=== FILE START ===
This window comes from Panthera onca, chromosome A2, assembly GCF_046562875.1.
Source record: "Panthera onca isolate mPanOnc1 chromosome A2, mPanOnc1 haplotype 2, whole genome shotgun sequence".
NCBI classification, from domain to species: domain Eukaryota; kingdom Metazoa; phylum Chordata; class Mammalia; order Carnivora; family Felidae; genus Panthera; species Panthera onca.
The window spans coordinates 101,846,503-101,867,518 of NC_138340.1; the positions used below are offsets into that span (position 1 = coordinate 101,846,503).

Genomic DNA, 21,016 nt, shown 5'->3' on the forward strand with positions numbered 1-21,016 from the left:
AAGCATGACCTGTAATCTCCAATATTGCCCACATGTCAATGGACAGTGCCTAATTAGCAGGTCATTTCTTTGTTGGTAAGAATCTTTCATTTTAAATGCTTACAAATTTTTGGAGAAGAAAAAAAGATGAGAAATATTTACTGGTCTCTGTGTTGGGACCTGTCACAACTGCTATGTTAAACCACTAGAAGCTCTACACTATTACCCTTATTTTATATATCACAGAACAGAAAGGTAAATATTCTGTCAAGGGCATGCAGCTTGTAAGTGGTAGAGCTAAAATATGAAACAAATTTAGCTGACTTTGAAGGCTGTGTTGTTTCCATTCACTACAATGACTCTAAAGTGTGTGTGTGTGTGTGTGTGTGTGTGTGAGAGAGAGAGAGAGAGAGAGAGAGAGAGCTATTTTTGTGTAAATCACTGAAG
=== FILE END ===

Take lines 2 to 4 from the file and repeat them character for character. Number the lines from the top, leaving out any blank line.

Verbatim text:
Source record: "Panthera onca isolate mPanOnc1 chromosome A2, mPanOnc1 haplotype 2, whole genome shotgun sequence".
NCBI classification, from domain to species: domain Eukaryota; kingdom Metazoa; phylum Chordata; class Mammalia; order Carnivora; family Felidae; genus Panthera; species Panthera onca.
The window spans coordinates 101,846,503-101,867,518 of NC_138340.1; the positions used below are offsets into that span (position 1 = coordinate 101,846,503).